I’m very excited to announce the launch of something I’ve been working on with The New Forest Heritage, a brand new children’s activity book! This fact-filled children’s book is full of puzzles and information about our wonderful new Forest.
The brief on my part was to provide a series of woodland cartoon characters, along with some activities and a new central mascot character – a young female New Forest pony named Piper.
These would then be placed at regular intervals throughout the publication to support articles and fun animal and nature facts.
Early character sketches and development
Piper went through various stages of development before we decided on the final design. We wanted to get this right before proceeding with the various activities she’d be doing.
Some of my first sketches looked good but were too bulky. Piper is a very young pony and so needed to be a little gangly. To achieve this I decided to make the legs and head more elongated, with exaggerated knee joints.
I also suggested that Piper could probably do with a couple of other characters to bounce off of and that would accompany her through the book. These came in the form of the Squirrel brothers!
I chose squirrels because they are also abundant in the New Forest and due to their small size and build, could be up to all sorts of mischief throughout the book.
Piper was then fully visualised as a vector illustration, with crisp outlines and solid colours. Shades and highlights were then added to create depth and definition.
Woodland cartoon characters
Along with those naughty squirrel brothers, there was the requirement for some more woodland character designs for the activity book.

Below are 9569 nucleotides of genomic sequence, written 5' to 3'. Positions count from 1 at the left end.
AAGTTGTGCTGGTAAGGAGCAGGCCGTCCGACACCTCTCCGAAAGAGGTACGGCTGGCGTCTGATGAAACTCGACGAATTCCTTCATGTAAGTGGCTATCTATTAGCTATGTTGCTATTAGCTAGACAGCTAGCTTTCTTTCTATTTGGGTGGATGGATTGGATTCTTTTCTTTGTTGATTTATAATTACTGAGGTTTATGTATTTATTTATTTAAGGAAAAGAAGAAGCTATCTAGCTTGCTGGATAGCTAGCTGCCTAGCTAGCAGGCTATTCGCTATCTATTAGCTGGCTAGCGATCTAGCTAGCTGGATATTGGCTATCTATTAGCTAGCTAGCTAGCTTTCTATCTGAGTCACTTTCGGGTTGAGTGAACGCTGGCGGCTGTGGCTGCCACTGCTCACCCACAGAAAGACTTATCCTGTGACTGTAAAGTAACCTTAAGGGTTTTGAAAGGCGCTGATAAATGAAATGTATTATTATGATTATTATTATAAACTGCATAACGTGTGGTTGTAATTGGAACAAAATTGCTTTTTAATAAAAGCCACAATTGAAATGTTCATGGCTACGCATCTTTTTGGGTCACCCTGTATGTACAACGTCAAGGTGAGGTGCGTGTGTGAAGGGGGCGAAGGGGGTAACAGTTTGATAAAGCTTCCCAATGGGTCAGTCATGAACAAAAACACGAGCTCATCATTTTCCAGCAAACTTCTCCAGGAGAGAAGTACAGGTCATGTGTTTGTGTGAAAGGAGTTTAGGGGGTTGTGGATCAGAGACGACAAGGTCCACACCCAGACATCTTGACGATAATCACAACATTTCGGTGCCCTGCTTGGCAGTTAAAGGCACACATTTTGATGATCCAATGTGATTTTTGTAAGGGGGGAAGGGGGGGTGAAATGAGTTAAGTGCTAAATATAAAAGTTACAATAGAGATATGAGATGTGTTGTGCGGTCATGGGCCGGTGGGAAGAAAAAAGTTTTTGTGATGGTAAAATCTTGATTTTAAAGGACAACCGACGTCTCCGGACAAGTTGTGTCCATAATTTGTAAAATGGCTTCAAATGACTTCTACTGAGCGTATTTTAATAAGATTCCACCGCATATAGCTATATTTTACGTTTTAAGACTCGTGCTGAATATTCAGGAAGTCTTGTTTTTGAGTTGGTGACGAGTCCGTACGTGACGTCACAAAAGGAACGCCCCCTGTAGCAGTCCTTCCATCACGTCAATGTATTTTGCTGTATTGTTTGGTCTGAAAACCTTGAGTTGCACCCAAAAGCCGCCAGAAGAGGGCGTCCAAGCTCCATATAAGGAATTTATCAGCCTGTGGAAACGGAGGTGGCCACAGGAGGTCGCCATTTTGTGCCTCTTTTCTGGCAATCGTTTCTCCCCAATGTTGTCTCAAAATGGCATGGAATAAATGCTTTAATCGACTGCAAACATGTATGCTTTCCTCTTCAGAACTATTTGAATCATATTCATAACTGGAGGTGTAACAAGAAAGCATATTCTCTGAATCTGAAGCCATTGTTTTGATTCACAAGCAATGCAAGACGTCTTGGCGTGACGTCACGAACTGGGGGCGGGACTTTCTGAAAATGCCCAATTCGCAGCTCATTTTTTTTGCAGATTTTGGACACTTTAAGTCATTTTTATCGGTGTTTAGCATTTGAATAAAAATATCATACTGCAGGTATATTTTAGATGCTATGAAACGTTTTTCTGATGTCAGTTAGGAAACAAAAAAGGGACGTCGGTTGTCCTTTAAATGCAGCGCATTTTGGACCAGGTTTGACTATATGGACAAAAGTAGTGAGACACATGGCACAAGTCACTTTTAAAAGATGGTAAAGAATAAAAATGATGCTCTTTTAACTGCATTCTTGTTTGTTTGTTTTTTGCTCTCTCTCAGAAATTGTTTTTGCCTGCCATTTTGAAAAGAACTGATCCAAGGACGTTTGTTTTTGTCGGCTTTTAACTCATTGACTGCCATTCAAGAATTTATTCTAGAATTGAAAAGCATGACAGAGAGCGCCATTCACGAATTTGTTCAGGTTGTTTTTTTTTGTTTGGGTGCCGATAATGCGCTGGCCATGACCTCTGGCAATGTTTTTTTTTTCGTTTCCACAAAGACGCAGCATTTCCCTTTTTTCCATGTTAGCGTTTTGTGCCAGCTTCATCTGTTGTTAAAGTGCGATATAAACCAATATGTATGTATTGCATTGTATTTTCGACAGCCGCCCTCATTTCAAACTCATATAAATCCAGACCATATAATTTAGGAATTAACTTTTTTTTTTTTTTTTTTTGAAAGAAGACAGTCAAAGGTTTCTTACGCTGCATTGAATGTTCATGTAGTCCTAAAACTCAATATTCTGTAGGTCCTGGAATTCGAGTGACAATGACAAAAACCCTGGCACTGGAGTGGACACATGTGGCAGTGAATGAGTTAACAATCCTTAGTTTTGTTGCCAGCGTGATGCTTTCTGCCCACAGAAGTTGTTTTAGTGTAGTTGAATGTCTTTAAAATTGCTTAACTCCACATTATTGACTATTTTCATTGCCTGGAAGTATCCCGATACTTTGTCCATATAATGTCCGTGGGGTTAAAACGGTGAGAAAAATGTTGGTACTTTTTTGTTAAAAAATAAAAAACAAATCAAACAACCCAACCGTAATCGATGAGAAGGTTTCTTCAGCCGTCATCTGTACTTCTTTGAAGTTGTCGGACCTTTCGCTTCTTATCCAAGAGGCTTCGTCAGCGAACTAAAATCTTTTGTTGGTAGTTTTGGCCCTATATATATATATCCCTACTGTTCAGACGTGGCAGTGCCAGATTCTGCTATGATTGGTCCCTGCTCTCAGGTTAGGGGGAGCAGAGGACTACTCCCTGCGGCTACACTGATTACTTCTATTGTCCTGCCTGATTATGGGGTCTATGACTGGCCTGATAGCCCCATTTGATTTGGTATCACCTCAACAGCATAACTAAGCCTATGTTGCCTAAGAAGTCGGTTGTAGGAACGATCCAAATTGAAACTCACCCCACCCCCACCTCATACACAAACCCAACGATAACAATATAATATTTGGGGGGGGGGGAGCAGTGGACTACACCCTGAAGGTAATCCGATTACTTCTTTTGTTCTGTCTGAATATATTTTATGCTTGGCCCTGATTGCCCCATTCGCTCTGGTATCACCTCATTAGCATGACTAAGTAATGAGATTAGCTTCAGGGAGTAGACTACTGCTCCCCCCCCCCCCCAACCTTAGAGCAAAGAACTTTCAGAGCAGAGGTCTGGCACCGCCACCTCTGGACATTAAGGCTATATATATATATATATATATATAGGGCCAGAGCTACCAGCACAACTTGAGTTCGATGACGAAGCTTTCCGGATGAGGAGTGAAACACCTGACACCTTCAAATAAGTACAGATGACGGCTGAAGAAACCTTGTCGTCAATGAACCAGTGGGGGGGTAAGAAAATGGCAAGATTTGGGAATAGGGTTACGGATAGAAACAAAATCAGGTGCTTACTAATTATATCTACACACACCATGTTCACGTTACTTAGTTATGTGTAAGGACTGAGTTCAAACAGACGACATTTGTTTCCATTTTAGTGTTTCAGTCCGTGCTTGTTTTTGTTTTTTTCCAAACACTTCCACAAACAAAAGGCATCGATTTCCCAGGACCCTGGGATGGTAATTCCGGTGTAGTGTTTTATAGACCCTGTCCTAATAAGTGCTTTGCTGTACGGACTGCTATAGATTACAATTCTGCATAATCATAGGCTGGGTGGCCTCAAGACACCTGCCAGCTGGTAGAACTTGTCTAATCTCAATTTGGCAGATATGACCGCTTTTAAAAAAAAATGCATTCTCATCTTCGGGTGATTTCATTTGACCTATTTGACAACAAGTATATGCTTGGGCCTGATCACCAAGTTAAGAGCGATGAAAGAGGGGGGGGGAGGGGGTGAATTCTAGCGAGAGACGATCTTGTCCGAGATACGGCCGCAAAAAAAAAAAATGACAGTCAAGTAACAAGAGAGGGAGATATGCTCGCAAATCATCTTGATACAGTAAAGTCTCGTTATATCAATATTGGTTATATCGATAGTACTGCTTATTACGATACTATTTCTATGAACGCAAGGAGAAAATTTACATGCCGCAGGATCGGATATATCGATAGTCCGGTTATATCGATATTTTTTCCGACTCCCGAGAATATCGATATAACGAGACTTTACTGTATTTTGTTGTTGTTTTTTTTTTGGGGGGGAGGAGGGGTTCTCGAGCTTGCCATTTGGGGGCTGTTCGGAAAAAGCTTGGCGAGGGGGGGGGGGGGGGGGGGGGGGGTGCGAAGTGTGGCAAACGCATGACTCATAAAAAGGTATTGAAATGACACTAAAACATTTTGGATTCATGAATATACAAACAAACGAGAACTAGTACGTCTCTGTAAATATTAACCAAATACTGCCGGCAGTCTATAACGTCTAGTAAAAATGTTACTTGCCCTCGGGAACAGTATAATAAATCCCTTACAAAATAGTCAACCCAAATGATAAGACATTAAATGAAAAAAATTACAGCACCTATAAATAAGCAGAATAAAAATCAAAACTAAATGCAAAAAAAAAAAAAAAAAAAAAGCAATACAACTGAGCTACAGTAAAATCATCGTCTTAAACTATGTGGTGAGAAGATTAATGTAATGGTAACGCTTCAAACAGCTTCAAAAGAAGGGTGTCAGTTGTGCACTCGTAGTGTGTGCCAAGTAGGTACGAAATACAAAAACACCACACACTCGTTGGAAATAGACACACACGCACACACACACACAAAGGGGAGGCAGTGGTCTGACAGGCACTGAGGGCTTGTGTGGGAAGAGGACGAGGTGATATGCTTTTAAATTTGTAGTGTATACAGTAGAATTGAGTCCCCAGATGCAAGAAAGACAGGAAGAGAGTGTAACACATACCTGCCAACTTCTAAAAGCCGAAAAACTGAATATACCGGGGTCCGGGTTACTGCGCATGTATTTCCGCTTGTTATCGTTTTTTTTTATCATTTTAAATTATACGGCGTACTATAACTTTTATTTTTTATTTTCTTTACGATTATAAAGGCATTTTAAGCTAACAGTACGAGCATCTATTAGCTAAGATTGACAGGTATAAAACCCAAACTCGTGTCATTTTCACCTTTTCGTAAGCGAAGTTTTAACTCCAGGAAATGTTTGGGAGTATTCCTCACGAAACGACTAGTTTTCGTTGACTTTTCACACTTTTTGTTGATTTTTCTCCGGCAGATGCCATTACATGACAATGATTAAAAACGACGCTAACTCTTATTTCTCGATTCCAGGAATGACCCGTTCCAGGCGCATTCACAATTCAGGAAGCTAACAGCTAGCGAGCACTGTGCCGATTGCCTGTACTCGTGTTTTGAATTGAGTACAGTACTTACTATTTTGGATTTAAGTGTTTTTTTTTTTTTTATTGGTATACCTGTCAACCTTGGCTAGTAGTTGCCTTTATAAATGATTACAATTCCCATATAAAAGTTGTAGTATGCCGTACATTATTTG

These came in various forms, including a cartoon snake, some deer, cartoon spiders, King William and even a greedy cartoon pig, eating his way through a large plate of acorns!
The layout of the children’s activity book
The designers very kindly supplied me with a rough digital layout of the book. This came complete with an accurate draft of the text to be used and the positioning of the elements.
This then left me with a series of blank spaces into which I would place my illustrations. It worked very well, as I could see how big the cartoons needed to be and whether we could overlap some elements to make the overall design even more exciting.
I added some rough sketches over the top and sent the PDF back to the designers. They approved and this gave me my blueprint to create some more accurate cartoon sketches. Off we go!
The activity book centre spread
This was the big illustrated piece for the activity book – the centre spread. This would form a large woodland scene packed with various things to find, including:
- A whole herd of deer, with subtle differences between them.
- Various spiders, squirrels and birds nests to find and count.
- Other woodland critters to find.
- Sadly, some flytipping too, with abandoned fridges and other man-made elements.
The front cover
Of course, no one will read the inside of a book without first being attracted to it via the front cover. These were the last set of cartoon characters that I created for this project, as by this point, I had their personalities down.
A large photograph of a pony would provide the main focus of the front cover and then be supported by my illustrations. This would ensure it remained consistent with the existing New Forest Guidebook.
I ran through various layout suggestions with the designers, again using the same principle of creating some unpolished visuals with rough sketches of the characters to show pose and positioning.
The client was delighted with the activity book, as was I! The illustrations came out beautifully, with crisp solid colours and the front cover had a lovely silk finish, giving the overall product a wonderful texture and feel. Very pleased with this one.
Would you like a copy of the activity book?
Purchase your copy over at the New Forest Heritage website